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Supporting 2 Year College Geoscience Education

John Taber, IRIS (Incorporated Research Institutions for Seismology)
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The Incorporated Research Institutions for Seismology (IRIS) has over 100 member research universities and institutions dedicated to monitoring the Earth and exploring its interior through the collection and distribution of seismological data. There is also an Educational Affiliates (EA) membership category for institutions that teach seismology and other Earth sciences but do not necessarily share the professional research interests of the traditional consortium members. The objective of this membership category is to cultivate a base of institutions committed to excellence in geoscience education through the co-development of E&O activities designed to address their needs. By becoming an EA member of IRIS, institutions gain entrance into a community of educators that is connected to the excitement and cutting-edge results of the research community. EA members pursue their common interests and goals within the IRIS community, and enjoy benefits such as discounts on seismometers and access and input to E&O programs. For example, community college members have taken part in educational seismograph training workshops and have subsequently integrated the use of the seismographs, which are capable of recording earthquakes globally, into their teaching. Educational Affiliate members have also been sponsored to attend the bi-annual IRIS science workshop.

The IRIS Education and Outreach Program's mission is to advance awareness and understanding of seismology and geophysics while inspiring careers in Earth sciences, and providing resources for community colleges is an area we have identified for increased focus in the coming years. We have some resources available at http://www.iris.edu/hq/programs/education_and_outreach/resources that can be used at the 2 year college level and we are currently working on a new set of introductory level exercises and presentations that will be based on the questions posed in the Seismological Grand Challenges in Understanding Earth's Dynamic Systems (Lay et al., 2009, http://www.iris.edu/hq/lrsps/). One of my goals for the workshop is to learn from the participants as to how IRIS can better serve community college faculty and students both by adapting existing materials and creating new products.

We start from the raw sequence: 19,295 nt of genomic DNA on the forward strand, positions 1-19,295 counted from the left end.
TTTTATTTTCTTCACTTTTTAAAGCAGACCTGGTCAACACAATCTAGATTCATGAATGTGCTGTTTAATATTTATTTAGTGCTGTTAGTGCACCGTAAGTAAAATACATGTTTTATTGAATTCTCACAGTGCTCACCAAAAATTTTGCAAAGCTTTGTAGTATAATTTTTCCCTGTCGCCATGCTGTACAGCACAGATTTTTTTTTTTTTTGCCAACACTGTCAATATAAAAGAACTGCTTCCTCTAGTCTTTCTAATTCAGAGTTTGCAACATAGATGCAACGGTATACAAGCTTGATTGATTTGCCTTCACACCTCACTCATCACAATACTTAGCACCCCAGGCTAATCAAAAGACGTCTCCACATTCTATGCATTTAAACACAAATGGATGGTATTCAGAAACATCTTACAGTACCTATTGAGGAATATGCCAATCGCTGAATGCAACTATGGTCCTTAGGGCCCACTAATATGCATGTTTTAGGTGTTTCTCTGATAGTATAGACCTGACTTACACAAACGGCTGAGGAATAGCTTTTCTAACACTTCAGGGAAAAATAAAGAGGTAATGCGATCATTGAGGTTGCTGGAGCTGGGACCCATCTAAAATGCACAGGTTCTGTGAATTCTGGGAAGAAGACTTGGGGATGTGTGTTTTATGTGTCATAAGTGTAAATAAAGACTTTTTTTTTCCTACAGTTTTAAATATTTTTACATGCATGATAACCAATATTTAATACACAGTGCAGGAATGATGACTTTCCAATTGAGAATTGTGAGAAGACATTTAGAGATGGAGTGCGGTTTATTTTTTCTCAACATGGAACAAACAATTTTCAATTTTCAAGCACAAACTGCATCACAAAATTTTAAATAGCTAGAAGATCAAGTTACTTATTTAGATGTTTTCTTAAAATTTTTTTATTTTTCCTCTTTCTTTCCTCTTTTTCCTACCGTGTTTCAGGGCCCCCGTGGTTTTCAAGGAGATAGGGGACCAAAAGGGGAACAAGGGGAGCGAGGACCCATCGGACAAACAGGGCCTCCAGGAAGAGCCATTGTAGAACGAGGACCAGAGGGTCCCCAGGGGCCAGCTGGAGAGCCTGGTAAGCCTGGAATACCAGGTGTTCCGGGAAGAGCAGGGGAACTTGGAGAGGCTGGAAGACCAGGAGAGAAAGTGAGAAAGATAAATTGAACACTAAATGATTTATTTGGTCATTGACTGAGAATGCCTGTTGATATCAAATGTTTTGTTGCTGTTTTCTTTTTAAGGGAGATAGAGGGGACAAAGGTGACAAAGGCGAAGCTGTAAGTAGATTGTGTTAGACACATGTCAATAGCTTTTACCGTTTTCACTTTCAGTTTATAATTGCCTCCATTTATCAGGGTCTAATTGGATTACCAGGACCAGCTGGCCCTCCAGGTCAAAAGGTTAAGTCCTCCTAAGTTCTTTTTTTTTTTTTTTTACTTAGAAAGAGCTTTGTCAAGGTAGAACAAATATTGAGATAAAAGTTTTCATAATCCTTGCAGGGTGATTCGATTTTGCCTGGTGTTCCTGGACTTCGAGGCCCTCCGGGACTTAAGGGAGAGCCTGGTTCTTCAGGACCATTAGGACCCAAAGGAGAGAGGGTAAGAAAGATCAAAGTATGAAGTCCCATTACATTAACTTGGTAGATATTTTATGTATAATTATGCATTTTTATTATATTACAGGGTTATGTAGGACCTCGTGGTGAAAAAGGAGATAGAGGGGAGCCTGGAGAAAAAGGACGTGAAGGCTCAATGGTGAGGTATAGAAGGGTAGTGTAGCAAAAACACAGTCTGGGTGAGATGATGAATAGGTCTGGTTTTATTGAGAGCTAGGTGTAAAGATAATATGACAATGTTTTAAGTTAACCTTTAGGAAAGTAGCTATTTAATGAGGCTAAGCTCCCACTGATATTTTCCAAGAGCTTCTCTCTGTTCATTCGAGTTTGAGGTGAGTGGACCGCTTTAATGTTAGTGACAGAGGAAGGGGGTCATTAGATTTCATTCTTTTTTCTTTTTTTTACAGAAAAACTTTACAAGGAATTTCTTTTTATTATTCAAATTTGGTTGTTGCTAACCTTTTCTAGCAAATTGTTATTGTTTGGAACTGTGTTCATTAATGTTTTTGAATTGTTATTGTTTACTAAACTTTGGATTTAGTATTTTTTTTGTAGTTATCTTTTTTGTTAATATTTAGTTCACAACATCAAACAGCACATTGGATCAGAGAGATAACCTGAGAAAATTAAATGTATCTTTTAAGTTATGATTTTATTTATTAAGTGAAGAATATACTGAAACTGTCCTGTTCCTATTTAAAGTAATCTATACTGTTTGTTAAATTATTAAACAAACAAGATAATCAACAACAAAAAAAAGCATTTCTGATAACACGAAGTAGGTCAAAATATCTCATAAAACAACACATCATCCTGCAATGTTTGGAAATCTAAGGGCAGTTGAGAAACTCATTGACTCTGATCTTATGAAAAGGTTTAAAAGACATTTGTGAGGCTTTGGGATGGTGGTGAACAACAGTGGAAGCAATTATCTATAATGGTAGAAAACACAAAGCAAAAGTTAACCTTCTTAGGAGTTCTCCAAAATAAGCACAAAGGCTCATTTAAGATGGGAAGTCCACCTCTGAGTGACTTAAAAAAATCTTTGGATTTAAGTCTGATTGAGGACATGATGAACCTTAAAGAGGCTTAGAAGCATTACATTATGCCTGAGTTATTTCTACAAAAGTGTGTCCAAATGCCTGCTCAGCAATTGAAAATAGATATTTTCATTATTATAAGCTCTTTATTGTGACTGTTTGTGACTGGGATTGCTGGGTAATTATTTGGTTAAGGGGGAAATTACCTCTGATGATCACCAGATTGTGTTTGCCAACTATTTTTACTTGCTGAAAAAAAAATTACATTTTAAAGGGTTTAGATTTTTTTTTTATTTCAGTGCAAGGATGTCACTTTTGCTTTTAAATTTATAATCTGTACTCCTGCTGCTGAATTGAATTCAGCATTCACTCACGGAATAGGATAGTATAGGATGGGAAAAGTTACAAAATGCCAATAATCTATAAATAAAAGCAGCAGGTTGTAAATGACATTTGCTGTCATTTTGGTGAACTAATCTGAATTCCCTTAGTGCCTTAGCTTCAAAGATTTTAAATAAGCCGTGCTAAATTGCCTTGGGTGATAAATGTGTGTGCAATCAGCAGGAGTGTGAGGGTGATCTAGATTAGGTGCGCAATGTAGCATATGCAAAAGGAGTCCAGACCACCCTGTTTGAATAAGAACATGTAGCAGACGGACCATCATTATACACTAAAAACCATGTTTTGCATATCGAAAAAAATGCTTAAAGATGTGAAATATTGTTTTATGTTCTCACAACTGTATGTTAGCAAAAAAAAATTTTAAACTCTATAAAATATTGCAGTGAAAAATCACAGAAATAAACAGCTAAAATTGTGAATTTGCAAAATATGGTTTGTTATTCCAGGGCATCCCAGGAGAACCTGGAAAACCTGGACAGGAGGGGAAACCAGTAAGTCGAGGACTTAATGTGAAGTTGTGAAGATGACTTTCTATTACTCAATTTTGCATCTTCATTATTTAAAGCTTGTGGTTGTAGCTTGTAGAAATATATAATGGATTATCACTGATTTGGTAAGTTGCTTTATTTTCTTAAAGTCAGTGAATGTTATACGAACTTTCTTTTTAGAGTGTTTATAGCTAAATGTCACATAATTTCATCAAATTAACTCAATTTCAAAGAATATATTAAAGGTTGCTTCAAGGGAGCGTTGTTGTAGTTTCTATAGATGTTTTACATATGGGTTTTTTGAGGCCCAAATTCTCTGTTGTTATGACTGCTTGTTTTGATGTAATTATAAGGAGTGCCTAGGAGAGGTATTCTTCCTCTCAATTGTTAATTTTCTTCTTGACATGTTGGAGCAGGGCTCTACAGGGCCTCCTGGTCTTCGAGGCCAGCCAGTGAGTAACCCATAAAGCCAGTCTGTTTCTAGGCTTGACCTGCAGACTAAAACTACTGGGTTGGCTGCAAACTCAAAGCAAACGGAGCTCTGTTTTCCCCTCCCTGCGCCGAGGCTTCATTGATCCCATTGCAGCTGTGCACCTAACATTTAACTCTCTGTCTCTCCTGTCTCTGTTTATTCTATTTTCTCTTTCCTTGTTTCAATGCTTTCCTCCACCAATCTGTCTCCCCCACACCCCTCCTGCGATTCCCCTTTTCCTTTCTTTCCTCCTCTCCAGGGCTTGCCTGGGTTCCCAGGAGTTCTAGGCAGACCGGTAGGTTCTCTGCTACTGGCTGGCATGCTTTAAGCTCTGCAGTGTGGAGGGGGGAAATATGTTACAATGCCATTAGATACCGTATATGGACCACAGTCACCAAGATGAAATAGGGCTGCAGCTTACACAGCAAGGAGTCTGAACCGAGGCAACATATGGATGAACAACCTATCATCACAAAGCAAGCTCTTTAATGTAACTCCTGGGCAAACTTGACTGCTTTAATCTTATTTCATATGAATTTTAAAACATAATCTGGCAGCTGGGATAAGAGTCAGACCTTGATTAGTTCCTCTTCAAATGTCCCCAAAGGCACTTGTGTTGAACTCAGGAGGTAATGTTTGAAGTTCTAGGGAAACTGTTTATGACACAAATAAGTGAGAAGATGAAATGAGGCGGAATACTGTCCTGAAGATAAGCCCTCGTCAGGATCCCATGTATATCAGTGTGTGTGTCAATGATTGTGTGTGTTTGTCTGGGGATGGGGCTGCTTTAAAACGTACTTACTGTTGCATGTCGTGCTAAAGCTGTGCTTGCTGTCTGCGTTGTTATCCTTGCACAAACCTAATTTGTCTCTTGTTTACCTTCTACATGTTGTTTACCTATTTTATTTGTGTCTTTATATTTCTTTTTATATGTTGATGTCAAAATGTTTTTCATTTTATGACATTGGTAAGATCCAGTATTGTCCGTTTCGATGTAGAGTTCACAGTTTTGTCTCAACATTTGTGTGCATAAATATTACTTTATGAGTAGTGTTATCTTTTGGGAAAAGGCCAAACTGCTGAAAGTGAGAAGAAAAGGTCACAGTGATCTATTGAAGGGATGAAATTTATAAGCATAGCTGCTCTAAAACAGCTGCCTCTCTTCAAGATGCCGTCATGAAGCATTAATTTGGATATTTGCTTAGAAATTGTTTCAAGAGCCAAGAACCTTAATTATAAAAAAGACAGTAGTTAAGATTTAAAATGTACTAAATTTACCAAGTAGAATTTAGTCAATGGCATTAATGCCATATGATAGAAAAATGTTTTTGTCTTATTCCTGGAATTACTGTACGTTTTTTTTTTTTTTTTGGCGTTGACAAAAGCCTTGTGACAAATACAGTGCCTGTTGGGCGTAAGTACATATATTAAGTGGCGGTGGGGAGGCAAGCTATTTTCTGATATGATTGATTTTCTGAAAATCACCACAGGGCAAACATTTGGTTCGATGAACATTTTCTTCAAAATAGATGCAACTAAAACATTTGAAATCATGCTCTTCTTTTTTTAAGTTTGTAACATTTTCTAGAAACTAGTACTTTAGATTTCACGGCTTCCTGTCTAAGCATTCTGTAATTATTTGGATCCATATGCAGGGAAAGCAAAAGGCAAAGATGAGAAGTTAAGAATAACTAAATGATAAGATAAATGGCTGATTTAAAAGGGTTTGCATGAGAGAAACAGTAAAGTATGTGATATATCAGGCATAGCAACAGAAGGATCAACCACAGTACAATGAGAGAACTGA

IRIS E&O has also been closely involved with the Earth Science Literacy Initiative, which led to the creation of a document outlining the key concepts in Earth science that a literate public should know, building on similar successful projects in the Ocean, Atmospheric and Climate science communities. The process involved considerable input from the research and education community and included two successful workshops; first an online community workshop for 150 invited scientist participants and 200 scientist and educator observers, and then a writing workshop for 35 scientists and educators from academia, K-12, and representative agencies. After two additional open review periods, the document outlining the Big Ideas and supporting concepts of Earth science was published in 2009 and is available electronically and in hard copy at http://www.earthscienceliteracy.org.


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